- The trade battle between China and the US is heating up.
- China responded to recent steel and aluminum tariffs from President Donald Trump with tariffs on 128 US goods.
- The US will announce the details of a new round of tariffs by the end of the week.
The trade fight between China and the US is heating up.
Over the weekend, China unveiled its initial response to President Donald Trump’s steel and aluminum tariffs, as 128 US goods will be subject to new import taxes upon entrance to China.
The tariffs focused on agricultural products and industrial goods — featuring an additional 25% duty on eight goods, including scrap aluminum and some types of pork, as well as a 15% duty on 120 goods, including certain types of fruits, nuts, wine, and rolled steel.
The announcement comes days before the deadline for the Trump administration to announce a final list of Chinese goods that will be subject to additional 25% tariffs. In total, this second round of tariffs will hit $50 billion to $60 billion worth of Chinese goods.
The China-specific US tariffs are the result of an investigation by the US Trade Representative under Section 301 of the Trade Act of 1974. The USTR specifically looked into the forced transfer of US intellectual property to Chinese firms. According to reports, the US tariffs will apply to a wide selection of goods, with a focus on technology.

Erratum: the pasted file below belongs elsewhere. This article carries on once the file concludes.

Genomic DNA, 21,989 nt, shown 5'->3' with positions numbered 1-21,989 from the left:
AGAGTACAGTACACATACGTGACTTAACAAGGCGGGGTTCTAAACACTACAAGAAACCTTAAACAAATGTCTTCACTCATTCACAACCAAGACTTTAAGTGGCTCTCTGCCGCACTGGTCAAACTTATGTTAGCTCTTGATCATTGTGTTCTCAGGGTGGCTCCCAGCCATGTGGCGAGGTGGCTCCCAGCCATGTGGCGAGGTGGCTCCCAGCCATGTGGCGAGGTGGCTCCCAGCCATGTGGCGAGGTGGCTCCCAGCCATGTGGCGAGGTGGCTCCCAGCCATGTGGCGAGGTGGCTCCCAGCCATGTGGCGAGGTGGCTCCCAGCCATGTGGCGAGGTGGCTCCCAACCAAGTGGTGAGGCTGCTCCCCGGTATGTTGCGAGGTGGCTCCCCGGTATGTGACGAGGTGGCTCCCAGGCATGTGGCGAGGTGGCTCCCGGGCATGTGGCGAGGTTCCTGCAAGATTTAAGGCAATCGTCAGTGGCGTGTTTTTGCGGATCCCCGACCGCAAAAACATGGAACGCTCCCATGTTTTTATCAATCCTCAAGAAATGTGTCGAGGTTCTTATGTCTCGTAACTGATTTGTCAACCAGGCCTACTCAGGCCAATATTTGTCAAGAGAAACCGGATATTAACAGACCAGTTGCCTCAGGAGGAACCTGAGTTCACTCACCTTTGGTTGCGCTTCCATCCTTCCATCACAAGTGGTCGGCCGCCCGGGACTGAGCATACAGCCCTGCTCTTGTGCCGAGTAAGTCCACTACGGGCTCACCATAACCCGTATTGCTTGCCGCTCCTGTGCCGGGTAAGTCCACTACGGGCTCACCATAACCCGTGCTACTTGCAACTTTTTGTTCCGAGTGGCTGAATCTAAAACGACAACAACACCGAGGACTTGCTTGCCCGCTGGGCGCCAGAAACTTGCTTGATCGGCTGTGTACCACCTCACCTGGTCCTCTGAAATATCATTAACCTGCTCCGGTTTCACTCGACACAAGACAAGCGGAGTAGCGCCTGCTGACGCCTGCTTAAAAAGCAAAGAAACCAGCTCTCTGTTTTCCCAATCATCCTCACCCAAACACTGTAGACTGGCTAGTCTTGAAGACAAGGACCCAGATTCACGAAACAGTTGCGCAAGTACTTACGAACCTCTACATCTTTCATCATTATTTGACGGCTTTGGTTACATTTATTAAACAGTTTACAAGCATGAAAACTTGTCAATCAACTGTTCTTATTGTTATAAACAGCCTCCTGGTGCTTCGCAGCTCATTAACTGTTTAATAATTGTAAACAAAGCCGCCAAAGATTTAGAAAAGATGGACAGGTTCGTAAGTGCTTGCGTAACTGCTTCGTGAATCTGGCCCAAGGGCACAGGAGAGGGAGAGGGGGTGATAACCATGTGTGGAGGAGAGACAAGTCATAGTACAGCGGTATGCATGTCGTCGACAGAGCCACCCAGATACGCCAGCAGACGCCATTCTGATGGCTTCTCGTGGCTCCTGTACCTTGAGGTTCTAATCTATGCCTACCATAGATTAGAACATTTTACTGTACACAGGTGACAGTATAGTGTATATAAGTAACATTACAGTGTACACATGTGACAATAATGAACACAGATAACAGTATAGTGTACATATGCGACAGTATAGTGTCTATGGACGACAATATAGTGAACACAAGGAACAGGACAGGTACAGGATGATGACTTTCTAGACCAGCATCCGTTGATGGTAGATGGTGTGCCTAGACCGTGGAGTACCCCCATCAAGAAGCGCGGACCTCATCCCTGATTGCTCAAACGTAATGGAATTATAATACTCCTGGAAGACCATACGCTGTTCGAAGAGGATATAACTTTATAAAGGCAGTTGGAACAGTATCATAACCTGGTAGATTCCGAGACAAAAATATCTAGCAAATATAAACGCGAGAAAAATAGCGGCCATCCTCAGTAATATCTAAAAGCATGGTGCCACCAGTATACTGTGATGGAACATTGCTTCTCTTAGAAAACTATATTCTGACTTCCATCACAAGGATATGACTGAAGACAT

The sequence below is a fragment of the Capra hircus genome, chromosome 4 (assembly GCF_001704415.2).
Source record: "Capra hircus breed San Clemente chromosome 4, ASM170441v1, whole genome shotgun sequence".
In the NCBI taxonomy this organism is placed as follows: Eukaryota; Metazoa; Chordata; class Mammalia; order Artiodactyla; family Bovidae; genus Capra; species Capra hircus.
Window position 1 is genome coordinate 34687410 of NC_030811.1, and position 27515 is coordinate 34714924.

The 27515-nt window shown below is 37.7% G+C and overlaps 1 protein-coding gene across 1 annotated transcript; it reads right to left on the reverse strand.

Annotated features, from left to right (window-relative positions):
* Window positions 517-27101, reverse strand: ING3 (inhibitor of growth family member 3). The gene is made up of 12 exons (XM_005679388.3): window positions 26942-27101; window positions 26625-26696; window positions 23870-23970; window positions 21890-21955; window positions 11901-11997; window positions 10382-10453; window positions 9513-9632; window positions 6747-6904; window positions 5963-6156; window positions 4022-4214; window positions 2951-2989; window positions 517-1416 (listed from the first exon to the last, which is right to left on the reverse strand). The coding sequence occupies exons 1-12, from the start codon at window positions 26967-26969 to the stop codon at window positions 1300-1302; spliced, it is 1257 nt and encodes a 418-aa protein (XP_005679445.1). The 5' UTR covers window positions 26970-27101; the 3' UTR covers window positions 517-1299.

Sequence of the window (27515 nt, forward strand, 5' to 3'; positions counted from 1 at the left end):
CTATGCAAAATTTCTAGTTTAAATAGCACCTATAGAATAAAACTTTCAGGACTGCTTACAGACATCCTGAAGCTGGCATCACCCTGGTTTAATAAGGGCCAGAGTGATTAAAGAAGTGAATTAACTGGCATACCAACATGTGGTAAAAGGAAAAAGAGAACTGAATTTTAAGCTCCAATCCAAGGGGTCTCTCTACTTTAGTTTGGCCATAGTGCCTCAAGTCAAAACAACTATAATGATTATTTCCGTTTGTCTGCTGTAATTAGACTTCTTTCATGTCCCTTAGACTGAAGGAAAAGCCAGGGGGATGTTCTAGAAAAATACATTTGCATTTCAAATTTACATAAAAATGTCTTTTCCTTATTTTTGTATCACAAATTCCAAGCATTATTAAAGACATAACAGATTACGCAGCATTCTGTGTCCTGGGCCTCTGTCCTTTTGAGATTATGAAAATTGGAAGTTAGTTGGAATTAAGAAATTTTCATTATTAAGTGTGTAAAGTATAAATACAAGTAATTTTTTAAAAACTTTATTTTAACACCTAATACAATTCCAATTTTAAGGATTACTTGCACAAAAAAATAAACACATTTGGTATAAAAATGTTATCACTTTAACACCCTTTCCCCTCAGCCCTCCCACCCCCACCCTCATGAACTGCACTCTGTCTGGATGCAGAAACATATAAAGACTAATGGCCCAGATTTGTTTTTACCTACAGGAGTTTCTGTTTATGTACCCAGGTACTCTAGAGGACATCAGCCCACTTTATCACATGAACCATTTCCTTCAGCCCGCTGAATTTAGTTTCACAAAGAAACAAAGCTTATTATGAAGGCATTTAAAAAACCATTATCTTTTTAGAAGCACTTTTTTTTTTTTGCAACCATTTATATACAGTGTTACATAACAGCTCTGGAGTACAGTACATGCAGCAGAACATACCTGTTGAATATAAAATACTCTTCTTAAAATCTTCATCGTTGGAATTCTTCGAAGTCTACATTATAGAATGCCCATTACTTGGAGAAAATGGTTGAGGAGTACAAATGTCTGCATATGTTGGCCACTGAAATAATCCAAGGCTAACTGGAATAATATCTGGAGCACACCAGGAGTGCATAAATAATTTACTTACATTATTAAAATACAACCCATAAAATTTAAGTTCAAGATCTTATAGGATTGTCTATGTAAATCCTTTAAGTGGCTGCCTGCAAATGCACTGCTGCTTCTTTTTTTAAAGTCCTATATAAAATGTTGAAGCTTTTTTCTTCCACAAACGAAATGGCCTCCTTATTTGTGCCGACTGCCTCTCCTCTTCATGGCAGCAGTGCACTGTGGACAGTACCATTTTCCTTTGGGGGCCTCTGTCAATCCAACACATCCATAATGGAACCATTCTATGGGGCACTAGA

Once the Trump administration announces the goods, there will be a 30-day comment period before the tariffs go into effect.
It’s only just begun
China has not yet announced its response to the second wave of tariffs. Chris Kreuger, a strategist at Cowen Washington Research Group, said China’s retaliation could hint at how they will handle the newest trade move.
“The approximately $3 billion in steel and aluminum tariffs against China were reciprocated with approximately $3 billion in tariffs on 128 U.S. exports to China (tariffs of 15% to 25% on products including pork, nuts, wine, and fruits),” Kreuger wrote in a note to clients Monday. “It is important to note that the Chinese response to 301 is still TBD. If 232 is an indicator, it is probably fairly…reciprocal.”
So far China has not targeted key US exports like soybeans, which made up $14 billion in US-to-China exports in 2016, but the threat is looming over the continued fight.
While tension has escalated, the two sides have reportedly opened talks about possible settlements to the trade dispute that could result in China opening its market to more US companies.
This does not mean, however, that the risks of escalation are not still present. Greg Valliere, chief global strategist at Horizon Investments, said Monday that while China is holding back for now, that does not mean the possibility of a trade war is diminished.
“This is a signal that China is prepared to do more, since these tariffs were in response to US steel and aluminum tariffs, not the $60 billion in other tariffs announced by the US in response to widespread Chinese theft of US intellectual property,” Valliere said. “Talks on this bigger issue are underway between the two countries; failure to make progress in these talks could lead to serious Chinese tariffs.”